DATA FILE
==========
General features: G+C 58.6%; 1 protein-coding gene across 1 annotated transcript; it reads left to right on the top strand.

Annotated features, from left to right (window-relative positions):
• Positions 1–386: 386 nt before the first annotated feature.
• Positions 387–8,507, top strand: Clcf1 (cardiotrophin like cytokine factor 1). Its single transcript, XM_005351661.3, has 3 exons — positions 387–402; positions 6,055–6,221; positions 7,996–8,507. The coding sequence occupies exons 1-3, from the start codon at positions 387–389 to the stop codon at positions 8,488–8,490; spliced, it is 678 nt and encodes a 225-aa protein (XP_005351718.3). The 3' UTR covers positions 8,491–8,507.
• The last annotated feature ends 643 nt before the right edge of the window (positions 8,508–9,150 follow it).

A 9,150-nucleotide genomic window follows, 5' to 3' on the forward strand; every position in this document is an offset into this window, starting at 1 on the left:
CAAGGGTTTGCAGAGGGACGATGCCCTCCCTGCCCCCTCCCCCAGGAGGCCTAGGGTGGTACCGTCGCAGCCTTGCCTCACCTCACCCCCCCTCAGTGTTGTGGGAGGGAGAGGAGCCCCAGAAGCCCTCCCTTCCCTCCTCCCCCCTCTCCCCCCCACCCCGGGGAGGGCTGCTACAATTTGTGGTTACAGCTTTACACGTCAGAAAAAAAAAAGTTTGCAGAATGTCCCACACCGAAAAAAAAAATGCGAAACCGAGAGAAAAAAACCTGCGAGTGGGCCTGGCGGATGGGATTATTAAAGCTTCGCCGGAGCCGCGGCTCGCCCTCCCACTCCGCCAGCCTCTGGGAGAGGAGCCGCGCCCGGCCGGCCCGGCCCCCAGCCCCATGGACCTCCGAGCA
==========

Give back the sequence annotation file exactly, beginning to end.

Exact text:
General features: G+C 58.6%; 1 protein-coding gene across 1 annotated transcript; it reads left to right on the top strand.

Annotated features, from left to right (window-relative positions):
• Positions 1–386: 386 nt before the first annotated feature.
• Positions 387–8,507, top strand: Clcf1 (cardiotrophin like cytokine factor 1). Its single transcript, XM_005351661.3, has 3 exons — positions 387–402; positions 6,055–6,221; positions 7,996–8,507. The coding sequence occupies exons 1-3, from the start codon at positions 387–389 to the stop codon at positions 8,488–8,490; spliced, it is 678 nt and encodes a 225-aa protein (XP_005351718.3). The 3' UTR covers positions 8,491–8,507.
• The last annotated feature ends 643 nt before the right edge of the window (positions 8,508–9,150 follow it).

A 9,150-nucleotide genomic window follows, 5' to 3' on the forward strand; every position in this document is an offset into this window, starting at 1 on the left:
CAAGGGTTTGCAGAGGGACGATGCCCTCCCTGCCCCCTCCCCCAGGAGGCCTAGGGTGGTACCGTCGCAGCCTTGCCTCACCTCACCCCCCCTCAGTGTTGTGGGAGGGAGAGGAGCCCCAGAAGCCCTCCCTTCCCTCCTCCCCCCTCTCCCCCCCACCCCGGGGAGGGCTGCTACAATTTGTGGTTACAGCTTTACACGTCAGAAAAAAAAAAGTTTGCAGAATGTCCCACACCGAAAAAAAAAATGCGAAACCGAGAGAAAAAAACCTGCGAGTGGGCCTGGCGGATGGGATTATTAAAGCTTCGCCGGAGCCGCGGCTCGCCCTCCCACTCCGCCAGCCTCTGGGAGAGGAGCCGCGCCCGGCCGGCCCGGCCCCCAGCCCCATGGACCTCCGAGCA